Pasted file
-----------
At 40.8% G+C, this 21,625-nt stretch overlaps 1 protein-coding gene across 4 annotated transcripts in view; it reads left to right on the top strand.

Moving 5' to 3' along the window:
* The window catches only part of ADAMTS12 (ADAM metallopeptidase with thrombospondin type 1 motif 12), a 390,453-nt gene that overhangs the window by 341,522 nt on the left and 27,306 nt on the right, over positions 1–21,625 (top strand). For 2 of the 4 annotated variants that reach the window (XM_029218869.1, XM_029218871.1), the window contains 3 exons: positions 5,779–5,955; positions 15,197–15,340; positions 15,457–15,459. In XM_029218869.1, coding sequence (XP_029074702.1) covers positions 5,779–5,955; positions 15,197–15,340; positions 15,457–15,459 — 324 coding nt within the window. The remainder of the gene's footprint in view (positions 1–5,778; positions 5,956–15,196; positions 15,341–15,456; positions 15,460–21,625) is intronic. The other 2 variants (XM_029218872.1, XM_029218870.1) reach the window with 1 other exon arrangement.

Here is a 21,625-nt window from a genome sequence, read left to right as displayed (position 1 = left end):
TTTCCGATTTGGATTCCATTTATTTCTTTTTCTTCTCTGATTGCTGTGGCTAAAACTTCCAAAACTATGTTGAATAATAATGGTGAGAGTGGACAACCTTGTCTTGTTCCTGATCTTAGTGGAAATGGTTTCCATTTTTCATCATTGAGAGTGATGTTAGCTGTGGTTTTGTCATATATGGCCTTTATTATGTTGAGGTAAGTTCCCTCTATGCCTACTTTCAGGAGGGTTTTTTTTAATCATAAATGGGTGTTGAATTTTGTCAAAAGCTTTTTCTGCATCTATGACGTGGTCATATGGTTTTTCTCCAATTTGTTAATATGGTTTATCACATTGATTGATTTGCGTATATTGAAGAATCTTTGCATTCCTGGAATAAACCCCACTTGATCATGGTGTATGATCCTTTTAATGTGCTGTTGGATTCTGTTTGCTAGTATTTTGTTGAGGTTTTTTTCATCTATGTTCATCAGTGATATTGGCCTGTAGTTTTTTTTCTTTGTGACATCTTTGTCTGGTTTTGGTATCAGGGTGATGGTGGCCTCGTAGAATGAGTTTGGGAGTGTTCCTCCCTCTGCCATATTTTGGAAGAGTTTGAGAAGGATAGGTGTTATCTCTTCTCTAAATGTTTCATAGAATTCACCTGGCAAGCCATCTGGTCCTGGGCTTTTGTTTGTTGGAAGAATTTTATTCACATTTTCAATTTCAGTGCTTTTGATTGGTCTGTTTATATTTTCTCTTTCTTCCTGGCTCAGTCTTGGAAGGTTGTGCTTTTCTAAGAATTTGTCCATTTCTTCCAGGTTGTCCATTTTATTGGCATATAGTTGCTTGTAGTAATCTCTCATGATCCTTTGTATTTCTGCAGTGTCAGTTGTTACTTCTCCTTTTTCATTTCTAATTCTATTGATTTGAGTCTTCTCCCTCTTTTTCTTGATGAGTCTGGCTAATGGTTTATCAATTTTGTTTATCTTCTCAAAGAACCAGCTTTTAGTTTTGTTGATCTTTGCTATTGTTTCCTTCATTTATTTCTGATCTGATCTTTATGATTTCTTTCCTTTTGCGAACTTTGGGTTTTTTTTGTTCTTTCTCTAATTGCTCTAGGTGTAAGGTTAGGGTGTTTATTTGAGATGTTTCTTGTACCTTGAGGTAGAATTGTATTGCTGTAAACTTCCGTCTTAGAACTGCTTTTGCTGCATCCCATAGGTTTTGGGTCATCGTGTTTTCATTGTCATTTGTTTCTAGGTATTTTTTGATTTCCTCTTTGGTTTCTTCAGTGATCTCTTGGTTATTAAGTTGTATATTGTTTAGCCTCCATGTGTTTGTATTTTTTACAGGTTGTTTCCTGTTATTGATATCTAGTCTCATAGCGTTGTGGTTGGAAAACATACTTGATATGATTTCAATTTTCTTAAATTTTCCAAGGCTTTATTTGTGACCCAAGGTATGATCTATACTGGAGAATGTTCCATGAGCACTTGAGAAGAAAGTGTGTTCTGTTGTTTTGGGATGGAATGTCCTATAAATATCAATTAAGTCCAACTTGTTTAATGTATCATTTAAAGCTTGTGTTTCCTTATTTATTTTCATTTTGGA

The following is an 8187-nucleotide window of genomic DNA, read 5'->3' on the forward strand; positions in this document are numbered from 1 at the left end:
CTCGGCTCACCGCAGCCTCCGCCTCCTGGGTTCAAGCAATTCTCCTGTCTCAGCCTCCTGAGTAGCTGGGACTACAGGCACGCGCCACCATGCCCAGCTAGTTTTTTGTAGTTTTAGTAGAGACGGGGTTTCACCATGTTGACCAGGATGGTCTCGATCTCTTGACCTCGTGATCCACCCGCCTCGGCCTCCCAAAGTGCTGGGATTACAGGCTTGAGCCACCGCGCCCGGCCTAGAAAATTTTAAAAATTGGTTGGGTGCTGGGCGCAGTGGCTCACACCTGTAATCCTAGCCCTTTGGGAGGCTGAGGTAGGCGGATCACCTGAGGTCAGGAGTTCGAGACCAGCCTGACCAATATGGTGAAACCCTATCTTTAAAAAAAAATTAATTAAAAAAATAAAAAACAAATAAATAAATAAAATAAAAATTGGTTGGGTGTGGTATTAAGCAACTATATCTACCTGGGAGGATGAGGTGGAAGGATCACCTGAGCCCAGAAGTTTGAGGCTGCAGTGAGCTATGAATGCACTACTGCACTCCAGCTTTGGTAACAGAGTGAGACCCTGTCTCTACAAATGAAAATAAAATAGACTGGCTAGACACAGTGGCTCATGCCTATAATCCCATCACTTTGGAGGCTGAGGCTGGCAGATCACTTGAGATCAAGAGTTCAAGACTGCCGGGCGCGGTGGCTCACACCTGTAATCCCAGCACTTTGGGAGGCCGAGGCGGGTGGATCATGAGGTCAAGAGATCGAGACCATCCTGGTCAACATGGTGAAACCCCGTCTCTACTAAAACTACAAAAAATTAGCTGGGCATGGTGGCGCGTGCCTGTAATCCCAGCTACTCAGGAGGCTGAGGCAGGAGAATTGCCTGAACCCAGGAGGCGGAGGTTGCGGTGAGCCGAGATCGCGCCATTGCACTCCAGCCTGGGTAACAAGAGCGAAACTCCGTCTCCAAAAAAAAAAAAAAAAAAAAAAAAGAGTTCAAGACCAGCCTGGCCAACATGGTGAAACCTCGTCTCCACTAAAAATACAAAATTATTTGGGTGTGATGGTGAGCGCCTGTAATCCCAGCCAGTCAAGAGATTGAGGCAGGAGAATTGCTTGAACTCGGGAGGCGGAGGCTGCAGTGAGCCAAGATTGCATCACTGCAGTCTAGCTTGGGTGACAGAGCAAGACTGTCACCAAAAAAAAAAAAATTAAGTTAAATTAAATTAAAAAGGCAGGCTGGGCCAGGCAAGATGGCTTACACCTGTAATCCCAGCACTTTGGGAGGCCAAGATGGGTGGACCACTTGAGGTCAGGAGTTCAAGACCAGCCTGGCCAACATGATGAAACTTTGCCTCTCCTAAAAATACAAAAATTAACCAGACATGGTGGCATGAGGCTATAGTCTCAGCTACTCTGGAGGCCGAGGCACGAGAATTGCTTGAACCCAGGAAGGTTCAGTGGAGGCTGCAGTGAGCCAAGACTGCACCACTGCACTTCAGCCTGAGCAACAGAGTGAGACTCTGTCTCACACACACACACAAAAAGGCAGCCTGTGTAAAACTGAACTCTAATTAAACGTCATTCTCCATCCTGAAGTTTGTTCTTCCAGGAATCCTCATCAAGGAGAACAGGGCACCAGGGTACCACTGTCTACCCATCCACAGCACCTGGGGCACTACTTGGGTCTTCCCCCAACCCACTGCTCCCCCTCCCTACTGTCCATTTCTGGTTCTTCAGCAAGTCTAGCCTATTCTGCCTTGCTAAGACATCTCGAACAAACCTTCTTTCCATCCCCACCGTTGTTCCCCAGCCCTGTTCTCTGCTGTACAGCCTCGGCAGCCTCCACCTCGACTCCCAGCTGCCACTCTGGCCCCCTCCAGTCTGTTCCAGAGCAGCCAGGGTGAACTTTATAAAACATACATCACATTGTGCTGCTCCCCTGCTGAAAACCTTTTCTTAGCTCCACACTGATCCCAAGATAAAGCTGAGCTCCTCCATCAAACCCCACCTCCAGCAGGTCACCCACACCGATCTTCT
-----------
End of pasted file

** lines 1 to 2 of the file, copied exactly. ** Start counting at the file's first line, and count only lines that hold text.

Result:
At 40.8% G+C, this 21,625-nt stretch overlaps 1 protein-coding gene across 4 annotated transcripts in view; it reads left to right on the top strand.

Moving 5' to 3' along the window: